Reuse Soil From Dead Plant?

Have you ever wondered how long potting soil actually lasts and whether you should still use old potting soil? We give the answer.


Whether in bags or in the flower box – with the start of the planting season, the question always arises whether the old potting soil from the previous year can still be used. Under certain conditions this is quite possible and you can indeed still use the soil, in other cases it is better disposed of in the garden.

Why use special potting soil at all and not just take normal soil from the garden? Because the soil from the bag can and must do a lot more: Absorbing water and nutrients, retaining them, releasing them as needed and always remaining nice and loose – only high-quality soil can do that. Normal garden soil is completely unsuitable for this, it would soon become flabby and collapse.

In a nutshell: Can old potting soil still be used?

Potting soil in a still closed bag that has been stored in a cool, dry place can still be used after a year. If the bag has already been opened and stored outdoors for the entire season, the old potting soil can at most still be used for insensitive balcony plants, but it is better to use it for soil improvement or mulching in the garden. Open potting soil also dries out quickly, so mix it 1:1 with fresh soil if you want to continue using it for container plantings. Old soil from the flower box is best disposed of in the compost.

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Continue to use old potting soil in bags

If potting soil has been stored in a cool, dry place and the bag is still sealed, the soil can continue to be used almost without hesitation even after a year. It becomes more problematic if the bag has already been opened or has been stored outdoors over the summer. Since the soil’s nutrient supply is gradually released in warm, humid weather, even without plants, nutrients accumulate and the soil is then too salty for some plants. This uncontrolled release of nutrients mainly affects slow-release mineral fertilizers, whose coatings dissolve when exposed to heat and moisture, releasing the nutrients into the soil. This is fine for highly consumptive and insensitive balcony plants such as geraniums, petunias or marigolds, but most houseplants and fresh seedlings are overwhelmed by it.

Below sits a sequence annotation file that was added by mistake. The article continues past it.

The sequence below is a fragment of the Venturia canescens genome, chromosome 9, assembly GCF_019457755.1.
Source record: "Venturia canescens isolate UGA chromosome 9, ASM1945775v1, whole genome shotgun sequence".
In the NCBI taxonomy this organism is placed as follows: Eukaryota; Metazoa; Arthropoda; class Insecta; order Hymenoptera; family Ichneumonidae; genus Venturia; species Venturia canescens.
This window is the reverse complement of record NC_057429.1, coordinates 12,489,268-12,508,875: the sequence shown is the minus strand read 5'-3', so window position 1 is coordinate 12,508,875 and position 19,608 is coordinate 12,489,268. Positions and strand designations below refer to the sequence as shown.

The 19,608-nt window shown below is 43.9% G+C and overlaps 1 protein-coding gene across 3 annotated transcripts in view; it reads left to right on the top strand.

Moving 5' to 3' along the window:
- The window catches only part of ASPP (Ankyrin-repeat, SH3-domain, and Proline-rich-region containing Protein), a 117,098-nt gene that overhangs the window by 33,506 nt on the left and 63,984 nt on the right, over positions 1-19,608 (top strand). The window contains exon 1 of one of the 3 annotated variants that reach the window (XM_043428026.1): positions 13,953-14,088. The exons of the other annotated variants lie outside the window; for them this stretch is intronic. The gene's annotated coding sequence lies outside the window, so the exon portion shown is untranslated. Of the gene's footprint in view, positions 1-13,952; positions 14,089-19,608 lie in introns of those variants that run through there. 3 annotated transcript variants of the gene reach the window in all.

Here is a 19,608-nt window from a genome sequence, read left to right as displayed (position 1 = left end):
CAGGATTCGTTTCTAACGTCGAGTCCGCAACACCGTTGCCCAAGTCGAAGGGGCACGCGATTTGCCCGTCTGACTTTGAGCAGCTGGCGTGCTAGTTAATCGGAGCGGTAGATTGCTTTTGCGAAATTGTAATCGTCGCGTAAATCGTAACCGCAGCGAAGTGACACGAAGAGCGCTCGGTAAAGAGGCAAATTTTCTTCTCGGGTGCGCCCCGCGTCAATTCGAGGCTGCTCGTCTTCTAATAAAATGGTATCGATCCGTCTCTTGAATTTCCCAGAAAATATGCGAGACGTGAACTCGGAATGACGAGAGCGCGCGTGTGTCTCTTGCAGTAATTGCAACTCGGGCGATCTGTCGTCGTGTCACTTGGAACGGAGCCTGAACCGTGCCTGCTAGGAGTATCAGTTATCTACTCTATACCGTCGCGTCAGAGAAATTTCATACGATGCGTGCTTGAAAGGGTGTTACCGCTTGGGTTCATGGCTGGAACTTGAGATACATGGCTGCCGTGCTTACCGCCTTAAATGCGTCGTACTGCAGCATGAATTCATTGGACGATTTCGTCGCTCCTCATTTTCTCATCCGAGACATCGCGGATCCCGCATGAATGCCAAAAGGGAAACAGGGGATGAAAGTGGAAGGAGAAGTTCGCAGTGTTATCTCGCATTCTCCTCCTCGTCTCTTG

Gartenboden mit Blumenerde verbessern

However, it is completely unproblematic if you want to use old potting soil in the garden as planting soil, mulch or for soil improvement. It doesn’t matter whether the bag was already open or not. Simply distribute the soil on the beds, under shrubs or even between perennials or vegetable rows.

Another weak point is the water content of the potting soil. Because if you’ve already taken some out, the rest in the bag can dry out, or at any rate become so dry that the soil is very reluctant to absorb new water. A problem in flower boxes. If, on the other hand, this potting soil is used as a planting soil or for soil improvement, this is not a problem. The moist garden soil already ensures that the soil gradually becomes moist again and you mix the potting soil with the garden soil anyway. If the dry soil is used for tubs, it is mixed 1:1 with fresh soil.

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Generally, store unused soil only for a short time and, above all, dry! Do not buy more than necessary: For a standard 80-centimeter balcony box, you need a good 35 liters of soil; for pots, the required number of liters is written on the bottom.

What to do with old soil from the flower box?

The situation is different for old soil from pots and flower boxes. As a rule, it is really only suitable as a soil conditioner or for compost.

Blumenerde für Balkonkasten

There is only one exception, namely in the balcony garden. If you have used high-quality branded soil there and the plants were certainly healthy, you can use the soil for summer flowers again and save yourself some lugging around: One peppers the not rooted part of the old potting soil with horn chips and mixes it 1:1 with fresh substrate.

Often, at the end of the season, the old potting soil in boxes and tubs consists only of dense root tangles. A second career as mulch or soil conditioner is thus ruled out, and the potting soil goes to the compost. To prevent microorganisms from choking on it, the root system should first be broken up into manageable pieces with a spade or garden knife.


  • James Jones

    Meet James Jones, a passionate gardening writer whose words bloom with the wisdom of an experienced horticulturist. With a deep-rooted love for all things green, James has dedicated his life to sharing the art and science of gardening with the world. James's words have found their way into countless publications, and his gardening insights have inspired a new generation of green thumbs. His commitment to sustainability and environmental stewardship shines through in every article he crafts.

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